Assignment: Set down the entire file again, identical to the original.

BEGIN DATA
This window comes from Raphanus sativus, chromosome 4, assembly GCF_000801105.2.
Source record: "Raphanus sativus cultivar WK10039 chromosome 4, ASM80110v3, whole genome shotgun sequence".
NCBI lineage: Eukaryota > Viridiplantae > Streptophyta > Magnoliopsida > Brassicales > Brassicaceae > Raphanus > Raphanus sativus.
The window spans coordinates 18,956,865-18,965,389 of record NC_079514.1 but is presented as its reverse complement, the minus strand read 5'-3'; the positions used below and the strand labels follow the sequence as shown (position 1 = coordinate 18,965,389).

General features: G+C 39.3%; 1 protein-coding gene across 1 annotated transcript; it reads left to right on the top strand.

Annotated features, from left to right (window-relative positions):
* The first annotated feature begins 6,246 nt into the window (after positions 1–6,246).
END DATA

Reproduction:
This window comes from Raphanus sativus, chromosome 4, assembly GCF_000801105.2.
Source record: "Raphanus sativus cultivar WK10039 chromosome 4, ASM80110v3, whole genome shotgun sequence".
NCBI lineage: Eukaryota > Viridiplantae > Streptophyta > Magnoliopsida > Brassicales > Brassicaceae > Raphanus > Raphanus sativus.
The window spans coordinates 18,956,865-18,965,389 of record NC_079514.1 but is presented as its reverse complement, the minus strand read 5'-3'; the positions used below and the strand labels follow the sequence as shown (position 1 = coordinate 18,965,389).

General features: G+C 39.3%; 1 protein-coding gene across 1 annotated transcript; it reads left to right on the top strand.

Annotated features, from left to right (window-relative positions):
* The first annotated feature begins 6,246 nt into the window (after positions 1–6,246).